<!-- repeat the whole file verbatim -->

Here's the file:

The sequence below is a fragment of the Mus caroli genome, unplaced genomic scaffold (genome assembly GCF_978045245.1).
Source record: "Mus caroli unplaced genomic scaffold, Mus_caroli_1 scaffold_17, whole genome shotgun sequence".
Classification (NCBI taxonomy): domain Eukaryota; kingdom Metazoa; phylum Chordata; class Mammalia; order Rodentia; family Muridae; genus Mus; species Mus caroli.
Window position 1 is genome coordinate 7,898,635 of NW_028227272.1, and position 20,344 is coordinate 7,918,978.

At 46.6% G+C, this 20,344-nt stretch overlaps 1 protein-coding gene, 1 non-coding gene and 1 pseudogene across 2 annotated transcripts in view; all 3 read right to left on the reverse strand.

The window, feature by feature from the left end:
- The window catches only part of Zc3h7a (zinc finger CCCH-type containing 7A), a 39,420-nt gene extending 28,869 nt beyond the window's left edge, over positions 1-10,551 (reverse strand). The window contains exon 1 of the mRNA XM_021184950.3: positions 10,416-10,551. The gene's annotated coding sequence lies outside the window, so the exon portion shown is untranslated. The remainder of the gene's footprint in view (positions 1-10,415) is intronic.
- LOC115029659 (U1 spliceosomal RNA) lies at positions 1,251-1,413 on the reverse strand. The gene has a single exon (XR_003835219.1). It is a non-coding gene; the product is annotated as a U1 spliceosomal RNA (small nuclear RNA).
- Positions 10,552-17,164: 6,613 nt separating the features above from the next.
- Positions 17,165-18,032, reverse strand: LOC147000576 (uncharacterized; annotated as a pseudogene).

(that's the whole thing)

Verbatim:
The sequence below is a fragment of the Mus caroli genome, unplaced genomic scaffold (genome assembly GCF_978045245.1).
Source record: "Mus caroli unplaced genomic scaffold, Mus_caroli_1 scaffold_17, whole genome shotgun sequence".
Classification (NCBI taxonomy): domain Eukaryota; kingdom Metazoa; phylum Chordata; class Mammalia; order Rodentia; family Muridae; genus Mus; species Mus caroli.
Window position 1 is genome coordinate 7,898,635 of NW_028227272.1, and position 20,344 is coordinate 7,918,978.

At 46.6% G+C, this 20,344-nt stretch overlaps 1 protein-coding gene, 1 non-coding gene and 1 pseudogene across 2 annotated transcripts in view; all 3 read right to left on the reverse strand.

The window, feature by feature from the left end:
- The window catches only part of Zc3h7a (zinc finger CCCH-type containing 7A), a 39,420-nt gene extending 28,869 nt beyond the window's left edge, over positions 1-10,551 (reverse strand). The window contains exon 1 of the mRNA XM_021184950.3: positions 10,416-10,551. The gene's annotated coding sequence lies outside the window, so the exon portion shown is untranslated. The remainder of the gene's footprint in view (positions 1-10,415) is intronic.
- LOC115029659 (U1 spliceosomal RNA) lies at positions 1,251-1,413 on the reverse strand. The gene has a single exon (XR_003835219.1). It is a non-coding gene; the product is annotated as a U1 spliceosomal RNA (small nuclear RNA).
- Positions 10,552-17,164: 6,613 nt separating the features above from the next.
- Positions 17,165-18,032, reverse strand: LOC147000576 (uncharacterized; annotated as a pseudogene).